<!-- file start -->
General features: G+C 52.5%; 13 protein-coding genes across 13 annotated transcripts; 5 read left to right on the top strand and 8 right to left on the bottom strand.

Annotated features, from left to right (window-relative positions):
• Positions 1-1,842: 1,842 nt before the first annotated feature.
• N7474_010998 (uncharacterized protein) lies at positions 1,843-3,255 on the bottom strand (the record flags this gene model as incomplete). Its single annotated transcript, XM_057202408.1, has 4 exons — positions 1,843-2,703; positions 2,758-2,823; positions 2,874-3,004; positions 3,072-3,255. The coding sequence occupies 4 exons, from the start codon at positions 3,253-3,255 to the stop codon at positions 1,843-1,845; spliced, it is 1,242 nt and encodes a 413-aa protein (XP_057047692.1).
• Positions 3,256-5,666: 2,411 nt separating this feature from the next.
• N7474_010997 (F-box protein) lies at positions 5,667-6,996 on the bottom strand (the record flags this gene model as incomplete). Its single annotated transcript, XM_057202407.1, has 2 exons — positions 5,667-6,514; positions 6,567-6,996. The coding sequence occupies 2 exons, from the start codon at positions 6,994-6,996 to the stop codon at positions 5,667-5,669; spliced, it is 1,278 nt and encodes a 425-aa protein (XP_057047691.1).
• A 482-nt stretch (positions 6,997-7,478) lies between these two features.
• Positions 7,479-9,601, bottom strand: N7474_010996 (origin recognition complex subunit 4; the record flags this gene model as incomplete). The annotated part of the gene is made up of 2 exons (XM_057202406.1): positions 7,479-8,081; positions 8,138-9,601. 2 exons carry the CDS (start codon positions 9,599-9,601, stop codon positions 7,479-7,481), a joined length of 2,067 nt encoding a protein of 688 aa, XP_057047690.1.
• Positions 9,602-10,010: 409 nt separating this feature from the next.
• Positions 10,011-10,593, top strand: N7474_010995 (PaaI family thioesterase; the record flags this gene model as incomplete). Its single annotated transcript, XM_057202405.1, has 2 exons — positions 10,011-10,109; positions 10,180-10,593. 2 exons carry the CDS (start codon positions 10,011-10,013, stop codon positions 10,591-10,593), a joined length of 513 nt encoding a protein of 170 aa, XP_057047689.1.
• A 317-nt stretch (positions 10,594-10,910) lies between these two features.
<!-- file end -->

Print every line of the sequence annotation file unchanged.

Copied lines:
General features: G+C 52.5%; 13 protein-coding genes across 13 annotated transcripts; 5 read left to right on the top strand and 8 right to left on the bottom strand.

Annotated features, from left to right (window-relative positions):
• Positions 1-1,842: 1,842 nt before the first annotated feature.
• N7474_010998 (uncharacterized protein) lies at positions 1,843-3,255 on the bottom strand (the record flags this gene model as incomplete). Its single annotated transcript, XM_057202408.1, has 4 exons — positions 1,843-2,703; positions 2,758-2,823; positions 2,874-3,004; positions 3,072-3,255. The coding sequence occupies 4 exons, from the start codon at positions 3,253-3,255 to the stop codon at positions 1,843-1,845; spliced, it is 1,242 nt and encodes a 413-aa protein (XP_057047692.1).
• Positions 3,256-5,666: 2,411 nt separating this feature from the next.
• N7474_010997 (F-box protein) lies at positions 5,667-6,996 on the bottom strand (the record flags this gene model as incomplete). Its single annotated transcript, XM_057202407.1, has 2 exons — positions 5,667-6,514; positions 6,567-6,996. The coding sequence occupies 2 exons, from the start codon at positions 6,994-6,996 to the stop codon at positions 5,667-5,669; spliced, it is 1,278 nt and encodes a 425-aa protein (XP_057047691.1).
• A 482-nt stretch (positions 6,997-7,478) lies between these two features.
• Positions 7,479-9,601, bottom strand: N7474_010996 (origin recognition complex subunit 4; the record flags this gene model as incomplete). The annotated part of the gene is made up of 2 exons (XM_057202406.1): positions 7,479-8,081; positions 8,138-9,601. 2 exons carry the CDS (start codon positions 9,599-9,601, stop codon positions 7,479-7,481), a joined length of 2,067 nt encoding a protein of 688 aa, XP_057047690.1.
• Positions 9,602-10,010: 409 nt separating this feature from the next.
• Positions 10,011-10,593, top strand: N7474_010995 (PaaI family thioesterase; the record flags this gene model as incomplete). Its single annotated transcript, XM_057202405.1, has 2 exons — positions 10,011-10,109; positions 10,180-10,593. 2 exons carry the CDS (start codon positions 10,011-10,013, stop codon positions 10,591-10,593), a joined length of 513 nt encoding a protein of 170 aa, XP_057047689.1.
• A 317-nt stretch (positions 10,594-10,910) lies between these two features.